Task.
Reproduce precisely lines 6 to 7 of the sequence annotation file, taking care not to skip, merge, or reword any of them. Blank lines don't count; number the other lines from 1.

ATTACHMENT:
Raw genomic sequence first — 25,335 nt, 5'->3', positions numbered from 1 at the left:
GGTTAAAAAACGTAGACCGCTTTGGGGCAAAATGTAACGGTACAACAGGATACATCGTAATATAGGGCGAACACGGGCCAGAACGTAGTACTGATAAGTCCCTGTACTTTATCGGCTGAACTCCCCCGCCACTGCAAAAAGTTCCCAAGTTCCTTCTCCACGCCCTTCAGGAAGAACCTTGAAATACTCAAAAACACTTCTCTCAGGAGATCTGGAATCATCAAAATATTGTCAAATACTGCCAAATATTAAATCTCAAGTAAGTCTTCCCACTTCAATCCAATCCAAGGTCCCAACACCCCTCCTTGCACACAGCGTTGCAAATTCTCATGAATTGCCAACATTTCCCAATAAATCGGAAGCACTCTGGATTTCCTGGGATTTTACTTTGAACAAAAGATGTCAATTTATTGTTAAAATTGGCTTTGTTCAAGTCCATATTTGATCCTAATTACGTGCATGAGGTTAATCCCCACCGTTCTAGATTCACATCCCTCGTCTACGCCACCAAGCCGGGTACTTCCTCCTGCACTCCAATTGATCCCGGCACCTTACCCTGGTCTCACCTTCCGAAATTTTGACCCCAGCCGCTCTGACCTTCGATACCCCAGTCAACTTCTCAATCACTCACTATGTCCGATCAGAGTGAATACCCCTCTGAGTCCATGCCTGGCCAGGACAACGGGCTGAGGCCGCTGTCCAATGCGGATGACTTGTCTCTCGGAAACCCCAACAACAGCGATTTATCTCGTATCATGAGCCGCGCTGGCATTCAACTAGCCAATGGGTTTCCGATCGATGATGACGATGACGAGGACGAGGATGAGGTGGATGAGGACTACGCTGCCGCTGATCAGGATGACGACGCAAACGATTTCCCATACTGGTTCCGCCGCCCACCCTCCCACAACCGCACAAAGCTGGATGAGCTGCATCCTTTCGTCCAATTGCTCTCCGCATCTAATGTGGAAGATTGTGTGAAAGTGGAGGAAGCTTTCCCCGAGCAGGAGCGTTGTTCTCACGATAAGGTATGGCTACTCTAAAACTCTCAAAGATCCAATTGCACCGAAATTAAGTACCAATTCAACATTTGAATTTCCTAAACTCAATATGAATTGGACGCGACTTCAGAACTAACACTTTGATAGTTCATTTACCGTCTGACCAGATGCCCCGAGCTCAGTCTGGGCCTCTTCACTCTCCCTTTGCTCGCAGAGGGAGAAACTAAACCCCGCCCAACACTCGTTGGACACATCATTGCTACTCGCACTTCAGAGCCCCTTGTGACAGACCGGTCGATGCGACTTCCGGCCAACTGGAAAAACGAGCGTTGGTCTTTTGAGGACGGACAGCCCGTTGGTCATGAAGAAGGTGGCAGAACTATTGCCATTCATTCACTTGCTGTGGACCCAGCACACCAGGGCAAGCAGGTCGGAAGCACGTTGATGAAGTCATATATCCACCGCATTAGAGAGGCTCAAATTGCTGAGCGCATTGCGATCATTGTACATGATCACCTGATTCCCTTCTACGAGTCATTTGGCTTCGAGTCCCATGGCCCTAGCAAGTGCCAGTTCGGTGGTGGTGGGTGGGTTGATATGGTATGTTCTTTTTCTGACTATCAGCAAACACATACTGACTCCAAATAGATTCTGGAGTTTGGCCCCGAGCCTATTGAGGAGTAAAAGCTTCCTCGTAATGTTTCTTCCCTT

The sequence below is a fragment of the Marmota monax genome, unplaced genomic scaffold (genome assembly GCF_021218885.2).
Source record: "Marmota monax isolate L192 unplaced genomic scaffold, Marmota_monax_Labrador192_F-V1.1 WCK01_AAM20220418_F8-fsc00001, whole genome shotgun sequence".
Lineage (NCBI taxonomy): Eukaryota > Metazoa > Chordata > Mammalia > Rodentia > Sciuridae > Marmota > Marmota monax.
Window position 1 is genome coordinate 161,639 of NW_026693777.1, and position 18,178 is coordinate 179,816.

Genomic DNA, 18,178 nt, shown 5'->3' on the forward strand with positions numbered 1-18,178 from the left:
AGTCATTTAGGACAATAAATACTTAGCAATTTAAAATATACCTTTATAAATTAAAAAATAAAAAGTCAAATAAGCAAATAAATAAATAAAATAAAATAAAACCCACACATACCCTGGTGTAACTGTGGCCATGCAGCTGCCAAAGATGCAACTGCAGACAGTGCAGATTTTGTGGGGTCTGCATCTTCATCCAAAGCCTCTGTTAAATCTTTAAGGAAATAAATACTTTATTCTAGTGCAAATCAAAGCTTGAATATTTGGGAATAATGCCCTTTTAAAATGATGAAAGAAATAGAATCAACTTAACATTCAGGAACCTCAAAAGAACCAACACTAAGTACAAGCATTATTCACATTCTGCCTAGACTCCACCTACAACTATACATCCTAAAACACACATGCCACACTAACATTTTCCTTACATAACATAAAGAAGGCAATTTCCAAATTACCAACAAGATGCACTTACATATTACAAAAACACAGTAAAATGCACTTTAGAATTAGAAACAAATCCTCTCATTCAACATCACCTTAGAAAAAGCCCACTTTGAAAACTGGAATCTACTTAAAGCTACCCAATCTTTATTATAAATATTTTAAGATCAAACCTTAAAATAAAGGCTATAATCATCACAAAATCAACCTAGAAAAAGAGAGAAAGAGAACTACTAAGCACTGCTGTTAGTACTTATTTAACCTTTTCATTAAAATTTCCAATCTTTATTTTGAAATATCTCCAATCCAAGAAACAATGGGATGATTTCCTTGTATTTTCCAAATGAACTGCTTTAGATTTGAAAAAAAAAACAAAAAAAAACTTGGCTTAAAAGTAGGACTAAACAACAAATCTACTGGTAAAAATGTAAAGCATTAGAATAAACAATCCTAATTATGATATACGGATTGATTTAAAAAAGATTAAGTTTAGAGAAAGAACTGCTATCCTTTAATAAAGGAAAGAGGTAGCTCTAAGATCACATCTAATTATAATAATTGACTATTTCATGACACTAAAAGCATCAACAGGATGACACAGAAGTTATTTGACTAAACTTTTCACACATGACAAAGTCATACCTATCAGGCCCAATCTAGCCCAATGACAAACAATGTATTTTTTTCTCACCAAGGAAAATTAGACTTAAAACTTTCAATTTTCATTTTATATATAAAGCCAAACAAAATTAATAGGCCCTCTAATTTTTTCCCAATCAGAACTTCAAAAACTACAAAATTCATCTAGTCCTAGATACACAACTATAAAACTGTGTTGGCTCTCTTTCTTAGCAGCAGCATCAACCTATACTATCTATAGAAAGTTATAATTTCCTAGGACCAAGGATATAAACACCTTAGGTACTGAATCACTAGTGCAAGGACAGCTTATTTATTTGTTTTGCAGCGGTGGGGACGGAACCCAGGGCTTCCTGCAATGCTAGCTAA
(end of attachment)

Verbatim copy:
Window position 1 is genome coordinate 161,639 of NW_026693777.1, and position 18,178 is coordinate 179,816.

Genomic DNA, 18,178 nt, shown 5'->3' on the forward strand with positions numbered 1-18,178 from the left: